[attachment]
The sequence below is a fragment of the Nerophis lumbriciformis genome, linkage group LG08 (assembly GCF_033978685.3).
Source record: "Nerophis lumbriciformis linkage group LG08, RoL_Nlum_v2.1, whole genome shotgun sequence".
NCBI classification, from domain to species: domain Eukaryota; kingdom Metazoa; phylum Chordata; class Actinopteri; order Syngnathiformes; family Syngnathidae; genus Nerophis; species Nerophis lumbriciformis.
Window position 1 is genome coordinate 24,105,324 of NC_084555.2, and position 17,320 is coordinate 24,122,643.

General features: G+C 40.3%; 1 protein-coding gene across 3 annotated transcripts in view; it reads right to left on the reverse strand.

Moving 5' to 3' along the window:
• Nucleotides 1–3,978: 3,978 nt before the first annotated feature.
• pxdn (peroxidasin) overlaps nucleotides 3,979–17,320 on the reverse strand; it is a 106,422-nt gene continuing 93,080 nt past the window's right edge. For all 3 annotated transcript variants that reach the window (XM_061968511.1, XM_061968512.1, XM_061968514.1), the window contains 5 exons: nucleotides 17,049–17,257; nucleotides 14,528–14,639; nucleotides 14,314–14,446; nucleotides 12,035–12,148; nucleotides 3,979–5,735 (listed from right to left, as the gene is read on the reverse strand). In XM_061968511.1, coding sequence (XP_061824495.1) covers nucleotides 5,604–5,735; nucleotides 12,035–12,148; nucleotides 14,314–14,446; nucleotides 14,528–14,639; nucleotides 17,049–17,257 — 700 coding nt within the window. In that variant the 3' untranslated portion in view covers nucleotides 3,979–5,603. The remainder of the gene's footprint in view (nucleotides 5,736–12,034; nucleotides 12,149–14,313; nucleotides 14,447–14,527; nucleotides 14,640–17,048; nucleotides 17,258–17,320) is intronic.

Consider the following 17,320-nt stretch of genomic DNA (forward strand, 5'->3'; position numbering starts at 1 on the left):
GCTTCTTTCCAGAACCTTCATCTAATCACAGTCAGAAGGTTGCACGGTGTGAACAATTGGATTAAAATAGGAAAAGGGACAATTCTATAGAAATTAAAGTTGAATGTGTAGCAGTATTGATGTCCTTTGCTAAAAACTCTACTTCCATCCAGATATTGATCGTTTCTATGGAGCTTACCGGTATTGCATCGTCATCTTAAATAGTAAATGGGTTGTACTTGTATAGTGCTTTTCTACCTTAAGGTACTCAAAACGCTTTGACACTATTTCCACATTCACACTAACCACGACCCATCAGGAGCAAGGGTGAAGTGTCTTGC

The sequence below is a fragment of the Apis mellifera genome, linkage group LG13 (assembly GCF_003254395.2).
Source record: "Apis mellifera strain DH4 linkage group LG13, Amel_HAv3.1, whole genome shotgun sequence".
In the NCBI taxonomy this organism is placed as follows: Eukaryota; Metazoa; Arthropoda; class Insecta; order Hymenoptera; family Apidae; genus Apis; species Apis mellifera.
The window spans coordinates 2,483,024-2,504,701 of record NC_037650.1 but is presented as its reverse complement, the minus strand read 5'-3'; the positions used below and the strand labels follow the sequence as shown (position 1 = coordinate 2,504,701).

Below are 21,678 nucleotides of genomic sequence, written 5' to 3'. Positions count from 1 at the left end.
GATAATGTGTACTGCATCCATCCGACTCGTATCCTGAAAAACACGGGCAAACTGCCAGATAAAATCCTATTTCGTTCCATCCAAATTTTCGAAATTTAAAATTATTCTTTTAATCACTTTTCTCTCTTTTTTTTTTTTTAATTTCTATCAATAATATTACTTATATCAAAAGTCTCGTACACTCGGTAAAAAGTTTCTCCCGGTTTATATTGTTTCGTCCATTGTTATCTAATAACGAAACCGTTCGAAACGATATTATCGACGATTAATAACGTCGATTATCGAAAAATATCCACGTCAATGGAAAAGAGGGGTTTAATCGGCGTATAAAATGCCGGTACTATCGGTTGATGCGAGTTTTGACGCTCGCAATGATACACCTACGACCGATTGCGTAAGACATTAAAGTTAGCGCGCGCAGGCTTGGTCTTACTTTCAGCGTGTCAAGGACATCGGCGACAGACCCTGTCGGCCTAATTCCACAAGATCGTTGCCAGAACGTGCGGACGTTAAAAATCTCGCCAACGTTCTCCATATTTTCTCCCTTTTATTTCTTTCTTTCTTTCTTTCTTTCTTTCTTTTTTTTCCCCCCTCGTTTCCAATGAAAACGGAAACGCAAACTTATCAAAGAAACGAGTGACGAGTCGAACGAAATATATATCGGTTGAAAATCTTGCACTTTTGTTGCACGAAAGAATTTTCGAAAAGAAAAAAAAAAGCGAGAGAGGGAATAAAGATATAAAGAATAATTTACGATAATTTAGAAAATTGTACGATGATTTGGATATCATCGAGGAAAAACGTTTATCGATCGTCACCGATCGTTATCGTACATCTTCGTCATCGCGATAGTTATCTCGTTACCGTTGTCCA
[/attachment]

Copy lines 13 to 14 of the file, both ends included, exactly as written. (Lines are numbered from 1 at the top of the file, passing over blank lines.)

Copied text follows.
In the NCBI taxonomy this organism is placed as follows: Eukaryota; Metazoa; Arthropoda; class Insecta; order Hymenoptera; family Apidae; genus Apis; species Apis mellifera.
The window spans coordinates 2,483,024-2,504,701 of record NC_037650.1 but is presented as its reverse complement, the minus strand read 5'-3'; the positions used below and the strand labels follow the sequence as shown (position 1 = coordinate 2,504,701).